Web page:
Journal of Advanced Transportation

Journal of Advanced Transportation / 2021 / Article
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Road Traffic Performance and Transport Systems in the Cities

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Research Article | Open Access

Volume 2021 |Article ID 9965749 | https://doi.org/10.1155/2021/9965749

Li-li Zhang, Li Wang, Qi Zhao, Fang Wang, Yadongyang Zhu, Ling-yu Zhang, "Research on Urban Traffic Active Control in Cooperative Vehicle Infrastructure", Journal of Advanced Transportation, vol. 2021, Article ID 9965749, 15 pages, 2021. https://doi.org/10.1155/2021/9965749

Research on Urban Traffic Active Control in Cooperative Vehicle Infrastructure

Academic Editor: Elżbieta Macioszek
Received26 Mar 2021
Revised06 Apr 2021
Accepted13 Apr 2021
Published21 Apr 2021

Abstract

Urban intersection control mainly undertakes two tasks: traffic safety and traffic efficiency. Traditional intersection control models and methods have been insufficient in improving traffic efficiency, which is composed of the increase in traffic demand and the complexity of demand at present. In this paper, we propose a novel model and method called ATCM, which is based on the advanced technology of cooperative vehicle infrastructure. In this paper, a novel active traffic control model (ATCM) is proposed, which is based on the advanced technology of cooperative vehicle infrastructure. ATCM increases the intersection control model variables from the traditional two dimensions to five dimensions. It reshapes intersection control from the perspective of road designers and managers, so it can achieve more flexible and efficient traffic control. To this end, a multivariable active traffic control model is constructed, which includes road speed, lane control, sequence, phase, and green light time; a D-double layer optimization method is designed for this model. The first part of this optimization method combines speed control and dynamic phase sequence control. The second part is realized by the combination of lane control and dynamic phase sequence control. By conducting comprehensive experiments, the results demonstrate that the proposed approach is more flexible and efficient than traditional methods.

1. Introduction

The essence of traffic flow change is that the traffic demand matches the space-time resources. The traffic control at the intersection is a way to allocate space-time resources based on ensuring traffic safety. Therefore, the space-time resource variables which can accurately describe the characteristics of intersections directly affect the flexibility and advancement of traffic control.

Today, the most widely used traffic signal control systems (such as SCOOT [1, 2] and SCATS [3, 4]) use the expert experience to design static variables (lanes, phases, and phase sequences) at intersections and then use models and algorithms to implement the control strategy with the green light time as the main variable. However, the dynamic characteristics of the traffic flow often do not match well with the capacity of the road, which makes the traditional traffic control based on the allocation of time resources difficult to effectively allocate road space resources. Unfortunately, many road congestions are caused by insufficient space resource allocation.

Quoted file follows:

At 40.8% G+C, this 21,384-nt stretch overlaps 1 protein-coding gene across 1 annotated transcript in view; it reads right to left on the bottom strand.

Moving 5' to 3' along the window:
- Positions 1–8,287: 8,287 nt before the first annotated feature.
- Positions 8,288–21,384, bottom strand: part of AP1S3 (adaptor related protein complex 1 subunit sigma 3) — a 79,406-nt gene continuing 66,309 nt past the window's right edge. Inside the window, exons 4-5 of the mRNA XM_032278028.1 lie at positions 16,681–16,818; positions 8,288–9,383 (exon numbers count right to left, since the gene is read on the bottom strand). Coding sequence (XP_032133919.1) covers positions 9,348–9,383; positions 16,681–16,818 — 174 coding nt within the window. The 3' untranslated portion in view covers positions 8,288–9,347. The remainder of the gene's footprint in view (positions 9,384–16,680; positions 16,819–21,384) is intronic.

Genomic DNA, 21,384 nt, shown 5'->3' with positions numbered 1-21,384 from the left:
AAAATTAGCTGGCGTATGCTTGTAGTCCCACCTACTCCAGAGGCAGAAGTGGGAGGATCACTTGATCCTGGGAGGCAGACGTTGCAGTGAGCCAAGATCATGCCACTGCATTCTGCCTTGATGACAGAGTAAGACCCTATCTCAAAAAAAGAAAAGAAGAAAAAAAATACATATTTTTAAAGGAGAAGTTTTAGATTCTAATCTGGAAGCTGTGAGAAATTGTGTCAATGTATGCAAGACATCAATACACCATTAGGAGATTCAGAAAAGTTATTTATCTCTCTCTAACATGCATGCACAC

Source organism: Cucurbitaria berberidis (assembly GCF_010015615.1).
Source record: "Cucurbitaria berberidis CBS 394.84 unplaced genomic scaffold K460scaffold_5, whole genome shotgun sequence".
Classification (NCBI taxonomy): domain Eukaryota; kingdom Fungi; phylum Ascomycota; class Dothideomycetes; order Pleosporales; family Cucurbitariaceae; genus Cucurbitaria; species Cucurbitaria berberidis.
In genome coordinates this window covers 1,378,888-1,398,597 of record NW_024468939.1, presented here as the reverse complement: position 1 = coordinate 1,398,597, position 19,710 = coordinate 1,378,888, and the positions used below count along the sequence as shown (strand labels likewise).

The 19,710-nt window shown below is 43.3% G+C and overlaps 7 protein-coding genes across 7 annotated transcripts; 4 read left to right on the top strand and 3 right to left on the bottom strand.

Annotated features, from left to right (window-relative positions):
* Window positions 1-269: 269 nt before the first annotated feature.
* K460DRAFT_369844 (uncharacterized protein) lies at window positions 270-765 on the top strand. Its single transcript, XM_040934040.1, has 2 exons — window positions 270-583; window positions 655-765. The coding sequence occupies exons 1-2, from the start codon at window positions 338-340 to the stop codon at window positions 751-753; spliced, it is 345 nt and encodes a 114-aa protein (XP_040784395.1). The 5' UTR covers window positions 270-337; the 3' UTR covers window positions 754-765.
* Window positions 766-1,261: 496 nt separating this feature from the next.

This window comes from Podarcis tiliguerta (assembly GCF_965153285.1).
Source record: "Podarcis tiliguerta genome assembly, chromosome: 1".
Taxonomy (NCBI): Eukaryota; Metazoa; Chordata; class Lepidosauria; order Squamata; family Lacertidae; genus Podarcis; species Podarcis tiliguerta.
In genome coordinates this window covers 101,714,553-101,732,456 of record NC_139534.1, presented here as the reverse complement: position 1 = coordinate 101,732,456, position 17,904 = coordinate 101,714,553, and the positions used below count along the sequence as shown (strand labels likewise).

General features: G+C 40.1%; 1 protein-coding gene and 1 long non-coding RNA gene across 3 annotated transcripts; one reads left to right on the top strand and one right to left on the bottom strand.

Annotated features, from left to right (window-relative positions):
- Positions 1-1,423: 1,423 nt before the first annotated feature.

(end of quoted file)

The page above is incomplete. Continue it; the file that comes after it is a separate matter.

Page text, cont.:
In recent years, with the development of technologies such as cooperative vehicle infrastructure [5, 6] and autonomous driving [79], it has become possible to allocate space resources in real time; and what is encouraging is that it can reshape the traffic flow by changing the distribution of traffic demand when spatial resources really cannot meet the traffic demand of overload. This happens to solve a significant problem: “The shape of urban intersections, the number of lanes, and lane flow are designed based on historical traffic data and survey data. The designer of the intersection control strategy carries out signal control on its basis. However, it is worth thinking about that the growth of cars in many cities is very fast, and the design limit capacity of intersections will soon be broken. Some intersections have problems at the beginning of the operation. These problems have caused the design of intersections to fail to meet the needs of increasing traffic flow, and also lead to the failure of traffic control.”

Surprisingly, although the new technology has been widely used in the field of traffic control [10, 11], it is still mainly based on the allocation of time resources in the traditional theoretical framework of traffic control, and no one has tried to increase the dimension and further research on extended control capabilities. In this paper, a multivariable active control model for intersections is proposed, which is fully considered in the cooperative vehicle infrastructure technology. More specifically, a multivariable control model and optimization method including vehicle speed, lane, phase, phase sequence, and green light time is designed. It can reshape the traffic flow through control. It is called active control to distinguish the passive control of traditional traffic. The definition of active control is as follows: “Active control is the control that can influence the whole process of traffic flow from forming to passing through the intersection in terms of time and space. Then traditional traffic control models and methods can be called passive control because some control methods can only affect the passage of traffic flow in time or space, while others can only affect the formation of traffic flow.